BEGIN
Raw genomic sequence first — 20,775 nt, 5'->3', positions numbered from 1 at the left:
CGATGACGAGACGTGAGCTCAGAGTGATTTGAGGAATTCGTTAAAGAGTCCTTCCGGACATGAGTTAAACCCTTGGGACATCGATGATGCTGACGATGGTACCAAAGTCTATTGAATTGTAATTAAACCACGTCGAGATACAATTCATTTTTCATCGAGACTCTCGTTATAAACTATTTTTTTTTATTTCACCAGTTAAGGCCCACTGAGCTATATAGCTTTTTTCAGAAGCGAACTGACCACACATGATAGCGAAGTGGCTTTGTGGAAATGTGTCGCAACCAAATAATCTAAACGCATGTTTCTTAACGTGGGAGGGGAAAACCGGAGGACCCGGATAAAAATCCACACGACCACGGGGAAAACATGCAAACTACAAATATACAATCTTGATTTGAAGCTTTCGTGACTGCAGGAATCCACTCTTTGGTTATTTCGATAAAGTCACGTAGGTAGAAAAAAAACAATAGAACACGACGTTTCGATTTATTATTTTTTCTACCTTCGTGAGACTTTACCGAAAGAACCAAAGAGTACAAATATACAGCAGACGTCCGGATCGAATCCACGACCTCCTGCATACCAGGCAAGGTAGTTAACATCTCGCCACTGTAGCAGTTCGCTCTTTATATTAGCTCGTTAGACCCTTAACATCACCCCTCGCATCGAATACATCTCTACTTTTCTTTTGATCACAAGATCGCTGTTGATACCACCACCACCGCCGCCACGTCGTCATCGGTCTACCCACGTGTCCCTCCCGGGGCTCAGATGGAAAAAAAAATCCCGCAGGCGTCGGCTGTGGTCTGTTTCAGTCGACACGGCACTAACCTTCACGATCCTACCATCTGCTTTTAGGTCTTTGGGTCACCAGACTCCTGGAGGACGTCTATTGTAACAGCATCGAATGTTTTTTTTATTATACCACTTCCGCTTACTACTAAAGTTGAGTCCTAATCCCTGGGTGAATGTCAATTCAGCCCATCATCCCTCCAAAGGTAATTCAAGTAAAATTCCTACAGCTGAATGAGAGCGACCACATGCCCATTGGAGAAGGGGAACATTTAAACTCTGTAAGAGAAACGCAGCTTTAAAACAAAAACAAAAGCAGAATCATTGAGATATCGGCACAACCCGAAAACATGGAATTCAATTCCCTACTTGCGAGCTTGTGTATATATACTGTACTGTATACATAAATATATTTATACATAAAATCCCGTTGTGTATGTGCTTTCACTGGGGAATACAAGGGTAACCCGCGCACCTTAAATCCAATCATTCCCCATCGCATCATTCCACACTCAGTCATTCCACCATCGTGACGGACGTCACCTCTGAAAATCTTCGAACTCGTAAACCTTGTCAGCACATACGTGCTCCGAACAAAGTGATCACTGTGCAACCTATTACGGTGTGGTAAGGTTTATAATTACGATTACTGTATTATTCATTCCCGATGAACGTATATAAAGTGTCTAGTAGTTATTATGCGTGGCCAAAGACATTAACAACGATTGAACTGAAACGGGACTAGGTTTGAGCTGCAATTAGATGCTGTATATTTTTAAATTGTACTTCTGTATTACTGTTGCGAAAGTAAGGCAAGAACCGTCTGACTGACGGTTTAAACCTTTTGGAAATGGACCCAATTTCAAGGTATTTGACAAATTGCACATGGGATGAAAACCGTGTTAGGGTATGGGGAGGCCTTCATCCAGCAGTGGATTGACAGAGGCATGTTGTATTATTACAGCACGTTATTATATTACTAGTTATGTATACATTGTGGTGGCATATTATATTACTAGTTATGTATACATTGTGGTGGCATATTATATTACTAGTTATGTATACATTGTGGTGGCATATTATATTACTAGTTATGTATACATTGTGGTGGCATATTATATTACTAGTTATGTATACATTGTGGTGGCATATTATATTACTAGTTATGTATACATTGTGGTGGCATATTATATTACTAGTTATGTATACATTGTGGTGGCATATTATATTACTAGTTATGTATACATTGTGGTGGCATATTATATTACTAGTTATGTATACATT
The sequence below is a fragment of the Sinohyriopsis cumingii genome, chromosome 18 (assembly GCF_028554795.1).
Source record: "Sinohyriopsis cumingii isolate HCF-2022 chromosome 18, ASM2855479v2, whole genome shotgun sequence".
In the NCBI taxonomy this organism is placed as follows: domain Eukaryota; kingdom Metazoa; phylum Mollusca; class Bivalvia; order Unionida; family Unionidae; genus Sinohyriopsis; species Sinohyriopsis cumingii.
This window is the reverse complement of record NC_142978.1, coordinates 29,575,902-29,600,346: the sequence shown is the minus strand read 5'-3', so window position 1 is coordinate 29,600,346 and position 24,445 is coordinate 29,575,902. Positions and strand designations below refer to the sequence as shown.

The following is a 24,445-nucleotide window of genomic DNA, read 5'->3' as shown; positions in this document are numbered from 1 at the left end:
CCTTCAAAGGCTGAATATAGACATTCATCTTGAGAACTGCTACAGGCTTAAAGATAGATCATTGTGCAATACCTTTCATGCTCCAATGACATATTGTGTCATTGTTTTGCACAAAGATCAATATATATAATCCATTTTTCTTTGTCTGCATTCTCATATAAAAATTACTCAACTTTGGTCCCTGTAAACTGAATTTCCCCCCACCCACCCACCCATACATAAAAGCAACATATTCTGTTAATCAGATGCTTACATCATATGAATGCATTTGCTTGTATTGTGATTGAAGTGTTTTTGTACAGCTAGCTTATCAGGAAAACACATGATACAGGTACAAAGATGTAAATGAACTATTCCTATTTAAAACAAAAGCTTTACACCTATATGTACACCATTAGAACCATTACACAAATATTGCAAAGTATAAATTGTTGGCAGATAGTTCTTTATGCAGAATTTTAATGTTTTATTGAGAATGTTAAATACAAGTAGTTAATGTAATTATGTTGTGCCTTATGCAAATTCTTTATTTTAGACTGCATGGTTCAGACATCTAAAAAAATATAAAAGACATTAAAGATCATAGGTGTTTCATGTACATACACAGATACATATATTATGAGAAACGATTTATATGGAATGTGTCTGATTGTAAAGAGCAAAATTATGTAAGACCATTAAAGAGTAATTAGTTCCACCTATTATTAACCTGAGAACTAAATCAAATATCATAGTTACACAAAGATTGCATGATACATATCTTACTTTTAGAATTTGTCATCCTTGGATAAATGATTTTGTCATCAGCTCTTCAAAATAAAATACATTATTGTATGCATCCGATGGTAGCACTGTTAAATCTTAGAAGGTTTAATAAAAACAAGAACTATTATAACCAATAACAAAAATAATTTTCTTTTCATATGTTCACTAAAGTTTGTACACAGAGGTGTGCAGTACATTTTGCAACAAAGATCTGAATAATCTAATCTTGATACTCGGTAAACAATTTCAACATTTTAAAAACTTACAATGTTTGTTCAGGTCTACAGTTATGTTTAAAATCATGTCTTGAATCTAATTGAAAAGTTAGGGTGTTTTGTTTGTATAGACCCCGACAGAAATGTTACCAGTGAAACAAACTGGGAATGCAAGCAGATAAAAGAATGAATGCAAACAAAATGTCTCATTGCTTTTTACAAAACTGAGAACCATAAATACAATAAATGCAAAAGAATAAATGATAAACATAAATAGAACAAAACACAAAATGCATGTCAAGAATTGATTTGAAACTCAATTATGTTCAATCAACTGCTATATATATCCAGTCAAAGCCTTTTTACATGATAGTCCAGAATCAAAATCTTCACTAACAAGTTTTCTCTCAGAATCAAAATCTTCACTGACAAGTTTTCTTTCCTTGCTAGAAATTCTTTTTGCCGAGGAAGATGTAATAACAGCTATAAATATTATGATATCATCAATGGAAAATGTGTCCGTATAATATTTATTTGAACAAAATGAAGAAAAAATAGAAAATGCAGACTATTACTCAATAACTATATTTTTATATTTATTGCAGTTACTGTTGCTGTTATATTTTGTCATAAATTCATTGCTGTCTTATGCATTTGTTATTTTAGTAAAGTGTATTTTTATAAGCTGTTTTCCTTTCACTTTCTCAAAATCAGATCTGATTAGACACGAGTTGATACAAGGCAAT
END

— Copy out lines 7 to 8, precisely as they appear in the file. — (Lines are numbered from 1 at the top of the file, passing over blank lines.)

The following is a 24,445-nucleotide window of genomic DNA, read 5'->3' as shown; positions in this document are numbered from 1 at the left end:
CCTTCAAAGGCTGAATATAGACATTCATCTTGAGAACTGCTACAGGCTTAAAGATAGATCATTGTGCAATACCTTTCATGCTCCAATGACATATTGTGTCATTGTTTTGCACAAAGATCAATATATATAATCCATTTTTCTTTGTCTGCATTCTCATATAAAAATTACTCAACTTTGGTCCCTGTAAACTGAATTTCCCCCCACCCACCCACCCATACATAAAAGCAACATATTCTGTTAATCAGATGCTTACATCATATGAATGCATTTGCTTGTATTGTGATTGAAGTGTTTTTGTACAGCTAGCTTATCAGGAAAACACATGATACAGGTACAAAGATGTAAATGAACTATTCCTATTTAAAACAAAAGCTTTACACCTATATGTACACCATTAGAACCATTACACAAATATTGCAAAGTATAAATTGTTGGCAGATAGTTCTTTATGCAGAATTTTAATGTTTTATTGAGAATGTTAAATACAAGTAGTTAATGTAATTATGTTGTGCCTTATGCAAATTCTTTATTTTAGACTGCATGGTTCAGACATCTAAAAAAATATAAAAGACATTAAAGATCATAGGTGTTTCATGTACATACACAGATACATATATTATGAGAAACGATTTATATGGAATGTGTCTGATTGTAAAGAGCAAAATTATGTAAGACCATTAAAGAGTAATTAGTTCCACCTATTATTAACCTGAGAACTAAATCAAATATCATAGTTACACAAAGATTGCATGATACATATCTTACTTTTAGAATTTGTCATCCTTGGATAAATGATTTTGTCATCAGCTCTTCAAAATAAAATACATTATTGTATGCATCCGATGGTAGCACTGTTAAATCTTAGAAGGTTTAATAAAAACAAGAACTATTATAACCAATAACAAAAATAATTTTCTTTTCATATGTTCACTAAAGTTTGTACACAGAGGTGTGCAGTACATTTTGCAACAAAGATCTGAATAATCTAATCTTGATACTCGGTAAACAATTTCAACATTTTAAAAACTTACAATGTTTGTTCAGGTCTACAGTTATGTTTAAAATCATGTCTTGAATCTAATTGAAAAGTTAGGGTGTTTTGTTTGTATAGACCCCGACAGAAATGTTACCAGTGAAACAAACTGGGAATGCAAGCAGATAAAAGAATGAATGCAAACAAAATGTCTCATTGCTTTTTACAAAACTGAGAACCATAAATACAATAAATGCAAAAGAATAAATGATAAACATAAATAGAACAAAACACAAAATGCATGTCAAGAATTGATTTGAAACTCAATTATGTTCAATCAACTGCTATATATATCCAGTCAAAGCCTTTTTACATGATAGTCCAGAATCAAAATCTTCACTAACAAGTTTTCTCTCAGAATCAAAATCTTCACTGACAAGTTTTCTTTCCTTGCTAGAAATTCTTTTTGCCGAGGAAGATGTAATAACAGCTATAAATATTATGATATCATCAATGGAAAATGTGTCCGTATAATATTTATTTGAACAAAATGAAGAAAAAATAGAAAATGCAGACTATTACTCAATAACTATATTTTTATATTTATTGCAGTTACTGTTGCTGTTATATTTTGTCATAAATTCATTGCTGTCTTATGCATTTGTTATTTTAGTAAAGTGTATTTTTATAAGCTGTTTTCCTTTCACTTTCTCAAAATCAGATCTGATTAGACACGAGTTGATACAAGGCAAT